Congress Holds Hearing On DOD Electromagnetic Spectrum Capability Weaknesses

Congress Holds Hearing On DOD Electromagnetic Spectrum Capability Weaknesses
U.S. Congress

A panel of experts stated at a hearing before the House Armed Services Subcommittee on Cyber, Innovative Technologies and Information Systems that the U.S. military must better integrate electromagnetic spectrum operations throughout its ranks to succeed against U.S. adversaries. C4ISRNET reported the panel’s statements on Monday. 

“While the United States focused on counterterrorism operations over the last 20-plus years, China and Russia were working to advance their peer-to-peer military capabilities. That includes the [electromagnetic] spectrum operations,” commented Joseph Kirschbaum, director of defense capabilities and management at the Government Accountability Office (GAO). 

Kirschbaum and other panelists told Congress that in the past 30 years, American adversaries have significantly invested in technology that disrupts communication channels between units of every size and purpose.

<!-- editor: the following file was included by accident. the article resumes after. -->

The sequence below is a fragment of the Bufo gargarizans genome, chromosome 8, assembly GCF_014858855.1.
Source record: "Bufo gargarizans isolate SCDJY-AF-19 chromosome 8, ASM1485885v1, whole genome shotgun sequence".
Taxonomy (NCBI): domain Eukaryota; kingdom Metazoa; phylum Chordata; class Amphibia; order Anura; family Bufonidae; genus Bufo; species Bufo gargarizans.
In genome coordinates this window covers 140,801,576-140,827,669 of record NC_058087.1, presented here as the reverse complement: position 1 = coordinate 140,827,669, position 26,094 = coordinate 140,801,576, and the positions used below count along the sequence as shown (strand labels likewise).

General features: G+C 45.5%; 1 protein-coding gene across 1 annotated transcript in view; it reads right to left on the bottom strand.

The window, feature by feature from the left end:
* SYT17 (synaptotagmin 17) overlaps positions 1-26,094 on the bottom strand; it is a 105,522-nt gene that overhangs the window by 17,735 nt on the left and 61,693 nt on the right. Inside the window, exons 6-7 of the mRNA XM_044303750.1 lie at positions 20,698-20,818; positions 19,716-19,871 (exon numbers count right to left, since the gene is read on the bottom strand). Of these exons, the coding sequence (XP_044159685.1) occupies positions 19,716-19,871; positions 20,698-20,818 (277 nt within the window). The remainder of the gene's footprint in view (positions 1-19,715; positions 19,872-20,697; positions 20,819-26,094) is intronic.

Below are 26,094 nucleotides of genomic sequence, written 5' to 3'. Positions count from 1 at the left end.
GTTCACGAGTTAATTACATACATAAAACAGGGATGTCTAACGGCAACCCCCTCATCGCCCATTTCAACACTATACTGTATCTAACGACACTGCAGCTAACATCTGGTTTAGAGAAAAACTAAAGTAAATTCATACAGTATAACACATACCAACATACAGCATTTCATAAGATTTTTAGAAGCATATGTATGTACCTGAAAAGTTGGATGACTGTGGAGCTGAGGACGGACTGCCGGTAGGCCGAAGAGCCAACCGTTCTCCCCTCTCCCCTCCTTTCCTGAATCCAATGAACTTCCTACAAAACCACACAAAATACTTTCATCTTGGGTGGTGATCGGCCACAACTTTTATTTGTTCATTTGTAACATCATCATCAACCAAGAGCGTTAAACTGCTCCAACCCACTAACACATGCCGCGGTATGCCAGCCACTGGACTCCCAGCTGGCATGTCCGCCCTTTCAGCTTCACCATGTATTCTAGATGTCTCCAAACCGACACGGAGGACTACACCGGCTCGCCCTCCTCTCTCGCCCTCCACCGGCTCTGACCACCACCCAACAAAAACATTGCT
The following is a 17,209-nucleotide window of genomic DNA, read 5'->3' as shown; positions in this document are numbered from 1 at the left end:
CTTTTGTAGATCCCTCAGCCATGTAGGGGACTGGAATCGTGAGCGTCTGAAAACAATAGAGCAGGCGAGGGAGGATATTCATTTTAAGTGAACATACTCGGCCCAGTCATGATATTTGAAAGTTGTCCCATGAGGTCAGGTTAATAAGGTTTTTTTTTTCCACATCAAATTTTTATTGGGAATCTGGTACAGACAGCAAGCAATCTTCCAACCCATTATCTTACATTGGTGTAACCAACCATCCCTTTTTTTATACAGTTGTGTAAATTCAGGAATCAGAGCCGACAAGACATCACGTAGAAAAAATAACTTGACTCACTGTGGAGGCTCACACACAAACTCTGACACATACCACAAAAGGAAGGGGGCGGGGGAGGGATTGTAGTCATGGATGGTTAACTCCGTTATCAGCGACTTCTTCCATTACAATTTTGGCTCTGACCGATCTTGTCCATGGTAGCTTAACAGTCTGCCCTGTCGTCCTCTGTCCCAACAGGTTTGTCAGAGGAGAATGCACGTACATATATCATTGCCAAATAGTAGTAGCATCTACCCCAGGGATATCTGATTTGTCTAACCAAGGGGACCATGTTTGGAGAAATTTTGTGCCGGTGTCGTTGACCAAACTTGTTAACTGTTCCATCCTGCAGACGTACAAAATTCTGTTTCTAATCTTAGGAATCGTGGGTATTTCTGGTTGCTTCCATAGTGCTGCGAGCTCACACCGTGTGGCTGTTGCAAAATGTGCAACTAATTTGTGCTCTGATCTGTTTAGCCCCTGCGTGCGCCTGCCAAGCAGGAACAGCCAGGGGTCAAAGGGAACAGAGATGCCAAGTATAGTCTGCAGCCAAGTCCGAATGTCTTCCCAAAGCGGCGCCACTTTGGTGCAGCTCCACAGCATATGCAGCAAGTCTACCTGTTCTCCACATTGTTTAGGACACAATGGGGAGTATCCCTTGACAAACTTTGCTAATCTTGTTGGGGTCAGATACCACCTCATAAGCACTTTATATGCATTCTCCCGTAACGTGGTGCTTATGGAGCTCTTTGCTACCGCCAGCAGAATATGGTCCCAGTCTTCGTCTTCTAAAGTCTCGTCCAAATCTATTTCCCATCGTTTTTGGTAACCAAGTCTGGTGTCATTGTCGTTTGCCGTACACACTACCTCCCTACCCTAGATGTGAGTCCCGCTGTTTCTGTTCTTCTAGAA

As a result, the U.S. is on the worse end of an electromagnetic spectrum capability gap. The panelist made clear the DOD has failed to achieve electromagnetic spectrum superiority because of a lack of organization and bureaucratic weaknesses. 

The electromagnetic spectrum is a strategic asset that is critical at all levels of conflict. The U.S. has historically used the electromagnetic spectrum only to achieve short-term tactical outcomes for warfighters. 

Bill Conley, a former Department of Defense (DOD) electronic warfare specialist, said that what the Chinese have achieved operationally is really pretty darn impressive.” Conley also noted that one of the best strategic offensives the U.S. could invest in is the electromagnetic spectrum, increasing commanders’ ability to maneuver their forces. 

“This is a dramatic departure from our platform and program-centric legacy investment strategy that we have pursued. Electromagnetic battle management, the dynamic reconfiguration of our sensors, of our networks, as well as our electromagnetic attacks in real-time, may become the preferred way to achieve power projection when compared to the defensive utilization of the electromagnetic spectrum … instead of viewing capability gaps and shortfalls, (electromagnetic spectrum operations) can actually create opportunities for us,” Conley concluded. 

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